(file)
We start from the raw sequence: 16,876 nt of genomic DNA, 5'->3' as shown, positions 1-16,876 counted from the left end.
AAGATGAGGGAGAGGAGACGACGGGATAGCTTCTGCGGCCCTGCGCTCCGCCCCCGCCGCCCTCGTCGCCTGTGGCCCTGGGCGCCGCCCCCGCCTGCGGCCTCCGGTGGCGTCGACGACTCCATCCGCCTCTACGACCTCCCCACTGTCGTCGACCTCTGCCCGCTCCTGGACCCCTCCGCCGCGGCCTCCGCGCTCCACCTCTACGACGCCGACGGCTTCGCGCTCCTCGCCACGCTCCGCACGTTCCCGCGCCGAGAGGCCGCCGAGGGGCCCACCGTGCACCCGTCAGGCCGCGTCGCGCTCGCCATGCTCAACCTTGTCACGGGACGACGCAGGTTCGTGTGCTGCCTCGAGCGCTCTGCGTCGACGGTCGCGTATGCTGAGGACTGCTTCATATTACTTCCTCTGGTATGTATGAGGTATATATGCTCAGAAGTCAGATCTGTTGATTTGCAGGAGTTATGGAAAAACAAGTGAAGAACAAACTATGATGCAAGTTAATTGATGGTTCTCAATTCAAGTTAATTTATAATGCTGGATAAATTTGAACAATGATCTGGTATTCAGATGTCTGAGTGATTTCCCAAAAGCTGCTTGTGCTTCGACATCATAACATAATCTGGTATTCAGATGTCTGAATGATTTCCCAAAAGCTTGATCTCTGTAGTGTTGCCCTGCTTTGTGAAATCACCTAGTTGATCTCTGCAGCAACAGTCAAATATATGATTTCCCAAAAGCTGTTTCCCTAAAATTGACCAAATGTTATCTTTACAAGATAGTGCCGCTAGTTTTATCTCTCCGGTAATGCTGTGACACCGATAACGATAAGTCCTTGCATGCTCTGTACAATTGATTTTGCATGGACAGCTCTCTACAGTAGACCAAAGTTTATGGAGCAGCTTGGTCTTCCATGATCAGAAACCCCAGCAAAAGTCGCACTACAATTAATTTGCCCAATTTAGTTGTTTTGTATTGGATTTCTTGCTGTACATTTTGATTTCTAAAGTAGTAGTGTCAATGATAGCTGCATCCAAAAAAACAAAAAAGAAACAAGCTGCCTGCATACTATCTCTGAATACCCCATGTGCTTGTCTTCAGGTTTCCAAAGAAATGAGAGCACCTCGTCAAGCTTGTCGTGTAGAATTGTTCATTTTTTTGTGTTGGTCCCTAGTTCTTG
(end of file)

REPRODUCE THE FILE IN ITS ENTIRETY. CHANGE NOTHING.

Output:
We start from the raw sequence: 16,876 nt of genomic DNA, 5'->3' as shown, positions 1-16,876 counted from the left end.
AAGATGAGGGAGAGGAGACGACGGGATAGCTTCTGCGGCCCTGCGCTCCGCCCCCGCCGCCCTCGTCGCCTGTGGCCCTGGGCGCCGCCCCCGCCTGCGGCCTCCGGTGGCGTCGACGACTCCATCCGCCTCTACGACCTCCCCACTGTCGTCGACCTCTGCCCGCTCCTGGACCCCTCCGCCGCGGCCTCCGCGCTCCACCTCTACGACGCCGACGGCTTCGCGCTCCTCGCCACGCTCCGCACGTTCCCGCGCCGAGAGGCCGCCGAGGGGCCCACCGTGCACCCGTCAGGCCGCGTCGCGCTCGCCATGCTCAACCTTGTCACGGGACGACGCAGGTTCGTGTGCTGCCTCGAGCGCTCTGCGTCGACGGTCGCGTATGCTGAGGACTGCTTCATATTACTTCCTCTGGTATGTATGAGGTATATATGCTCAGAAGTCAGATCTGTTGATTTGCAGGAGTTATGGAAAAACAAGTGAAGAACAAACTATGATGCAAGTTAATTGATGGTTCTCAATTCAAGTTAATTTATAATGCTGGATAAATTTGAACAATGATCTGGTATTCAGATGTCTGAGTGATTTCCCAAAAGCTGCTTGTGCTTCGACATCATAACATAATCTGGTATTCAGATGTCTGAATGATTTCCCAAAAGCTTGATCTCTGTAGTGTTGCCCTGCTTTGTGAAATCACCTAGTTGATCTCTGCAGCAACAGTCAAATATATGATTTCCCAAAAGCTGTTTCCCTAAAATTGACCAAATGTTATCTTTACAAGATAGTGCCGCTAGTTTTATCTCTCCGGTAATGCTGTGACACCGATAACGATAAGTCCTTGCATGCTCTGTACAATTGATTTTGCATGGACAGCTCTCTACAGTAGACCAAAGTTTATGGAGCAGCTTGGTCTTCCATGATCAGAAACCCCAGCAAAAGTCGCACTACAATTAATTTGCCCAATTTAGTTGTTTTGTATTGGATTTCTTGCTGTACATTTTGATTTCTAAAGTAGTAGTGTCAATGATAGCTGCATCCAAAAAAACAAAAAAGAAACAAGCTGCCTGCATACTATCTCTGAATACCCCATGTGCTTGTCTTCAGGTTTCCAAAGAAATGAGAGCACCTCGTCAAGCTTGTCGTGTAGAATTGTTCATTTTTTTGTGTTGGTCCCTAGTTCTTG